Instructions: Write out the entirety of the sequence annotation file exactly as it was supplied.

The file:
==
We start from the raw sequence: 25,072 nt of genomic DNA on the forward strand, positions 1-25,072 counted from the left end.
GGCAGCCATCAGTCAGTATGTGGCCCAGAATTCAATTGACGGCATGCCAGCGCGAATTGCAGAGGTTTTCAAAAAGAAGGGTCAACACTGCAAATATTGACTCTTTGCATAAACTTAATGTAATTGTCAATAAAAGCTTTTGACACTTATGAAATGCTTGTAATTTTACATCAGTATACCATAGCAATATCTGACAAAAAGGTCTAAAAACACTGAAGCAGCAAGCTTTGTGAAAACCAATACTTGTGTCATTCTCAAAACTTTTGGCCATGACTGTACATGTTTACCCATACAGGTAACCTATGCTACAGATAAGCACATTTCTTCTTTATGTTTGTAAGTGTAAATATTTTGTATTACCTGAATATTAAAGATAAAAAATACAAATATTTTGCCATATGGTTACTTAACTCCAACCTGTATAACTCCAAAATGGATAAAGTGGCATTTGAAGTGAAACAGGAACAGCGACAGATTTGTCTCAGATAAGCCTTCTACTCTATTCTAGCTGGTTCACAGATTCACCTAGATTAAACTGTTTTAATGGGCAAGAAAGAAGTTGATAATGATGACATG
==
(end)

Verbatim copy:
We start from the raw sequence: 25,072 nt of genomic DNA on the forward strand, positions 1-25,072 counted from the left end.
GGCAGCCATCAGTCAGTATGTGGCCCAGAATTCAATTGACGGCATGCCAGCGCGAATTGCAGAGGTTTTCAAAAAGAAGGGTCAACACTGCAAATATTGACTCTTTGCATAAACTTAATGTAATTGTCAATAAAAGCTTTTGACACTTATGAAATGCTTGTAATTTTACATCAGTATACCATAGCAATATCTGACAAAAAGGTCTAAAAACACTGAAGCAGCAAGCTTTGTGAAAACCAATACTTGTGTCATTCTCAAAACTTTTGGCCATGACTGTACATGTTTACCCATACAGGTAACCTATGCTACAGATAAGCACATTTCTTCTTTATGTTTGTAAGTGTAAATATTTTGTATTACCTGAATATTAAAGATAAAAAATACAAATATTTTGCCATATGGTTACTTAACTCCAACCTGTATAACTCCAAAATGGATAAAGTGGCATTTGAAGTGAAACAGGAACAGCGACAGATTTGTCTCAGATAAGCCTTCTACTCTATTCTAGCTGGTTCACAGATTCACCTAGATTAAACTGTTTTAATGGGCAAGAAAGAAGTTGATAATGATGACATG